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防止虐童 人人有责

Preventing child abuse is everyone’s responsibility

Huang Yimin Published in Lianhe Zaobao on 7 July 2024. Translated with Google Translate

 

Child abuse cases are heard from time to time. Children who are left alone and helpless will suffer serious physical and psychological damage. The World Health Organization divides child abuse into four categories: physical abuse, sexual abuse, emotional (or psychological) abuse, and neglect. If the school or neighbors notice that a child has trauma or emotional abnormalities, they should promptly inform the relevant authorities and provide assistance. Adler, a famous Austrian psychologist, said: “Happy people use their childhood to heal their entire life, while unhappy people use their entire life to heal their childhood.” If a child’s childhood is spent under the shadow of abuse by family members, the impact may even extend to the victim’s adult life. The various child abuse cases reported in the news recently have attracted public attention.

A 5-year-old girl, Aisha, and her brother were abused by their biological father for two years. The father imprisoned his children naked in the bathroom at home and only gave them two meals a day, so that the little girl and brother were so hungry that they ate their own feces and the stuffing in the mattress to fill their stomachs. The father, who had a background in martial arts, often punched and kicked Aisha, and Aisha eventually died because she could not withstand her father’s fists. The father was eventually sentenced to 34 and a half years in prison and 12 strokes of the cane. A divorced man chained his 13-year-old son to the toilet at least three times to punish him for lying and not doing his homework. He was also sentenced to two years in prison for beating his son because he was unhappy with his son’s contact with his ex-wife.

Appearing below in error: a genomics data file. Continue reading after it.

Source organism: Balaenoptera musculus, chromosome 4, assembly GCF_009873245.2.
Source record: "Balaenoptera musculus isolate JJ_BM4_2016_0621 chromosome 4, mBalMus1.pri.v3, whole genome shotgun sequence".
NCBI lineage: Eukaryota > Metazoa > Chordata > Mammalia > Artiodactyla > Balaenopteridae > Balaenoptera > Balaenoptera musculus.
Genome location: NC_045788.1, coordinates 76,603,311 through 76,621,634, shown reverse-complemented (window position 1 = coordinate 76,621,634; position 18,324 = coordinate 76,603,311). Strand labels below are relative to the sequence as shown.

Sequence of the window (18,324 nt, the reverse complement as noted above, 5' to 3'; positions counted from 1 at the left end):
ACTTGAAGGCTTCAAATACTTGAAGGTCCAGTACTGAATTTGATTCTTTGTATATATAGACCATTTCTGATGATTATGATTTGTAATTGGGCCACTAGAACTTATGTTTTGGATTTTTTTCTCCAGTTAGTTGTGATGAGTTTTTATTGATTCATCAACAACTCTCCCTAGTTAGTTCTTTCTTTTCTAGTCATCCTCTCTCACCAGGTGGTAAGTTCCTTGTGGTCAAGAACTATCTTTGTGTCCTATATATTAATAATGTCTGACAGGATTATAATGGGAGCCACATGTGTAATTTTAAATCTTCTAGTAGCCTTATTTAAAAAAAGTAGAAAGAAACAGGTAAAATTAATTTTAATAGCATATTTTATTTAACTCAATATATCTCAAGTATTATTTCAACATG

Parents are key figures
The World Health Organization classifies child maltreatment into four types: physical abuse, sexual abuse, emotional (or psychological) abuse, and neglect.

Zanthe Ng, founder and principal counsellor of One Empty Chair, a mental health practice, said: “Parents are key figures in child abuse cases. They may be facing life, work pressure or personal problems, or they may have been abused as children and suffered mental trauma. However, they should not repeat the same mistakes and vent their emotions on their children, which will affect their children’s physical and mental health and growth.” 

zanthe ng

A 9-year-old boy was withdrawn and unsociable at school, and always seemed anxious. His school uniform was dirty and smelled. During break time, he did not buy food because he did not have enough pocket money. His father was busy with work and had no time to take care of him. He had to wash his school uniform by himself, and sometimes he simply did not wash it. When his father was angry and punished him, he would make his son sleep in the corner of the house and hit him with things. The son loved and feared his father. In this case, the son faced physical and emotional abuse at the same time; the father neglected his child and ignored his basic needs in terms of hygiene and education.

A 15-year-old girl’s parents often quarreled, and her father was violent towards her mother, causing no peace in the family. When they quarreled, she hid under the covers. Her mother was also worried that her daughter would be beaten by her husband at any time. The girl hated her father, and even though she was not physically injured, it affected her mental health, which was considered emotional abuse.

(Note: In the interview, ages and identities, specific details in the case studies have been altered to protect the privacy of those involved.)

Four reactions to child abuse
The trauma that abused children face is sometimes invisible to the naked eye. Zanthe said that from a psychological perspective, when faced with stress, trauma and fear, the general reaction of children can be divided into four categories: fight, flight, freeze and fawn; in the medium and long term, it can affect the development of children’s personality.
Some victims are often beaten at home and may bully others when they grow up, which is a fighttype reaction; those who have a flight or freeze reaction do not know how to face the problem, are both frightened and panic, and want to escape from the predicament. Over time, their personalities will become introverted and withdrawn. Some children also have a please-the-pleasure reaction
when they are beaten or scolded by their parents, accepting it submissively or succumbing to power, often suffering greater physical and mental trauma, and some may even self-harm.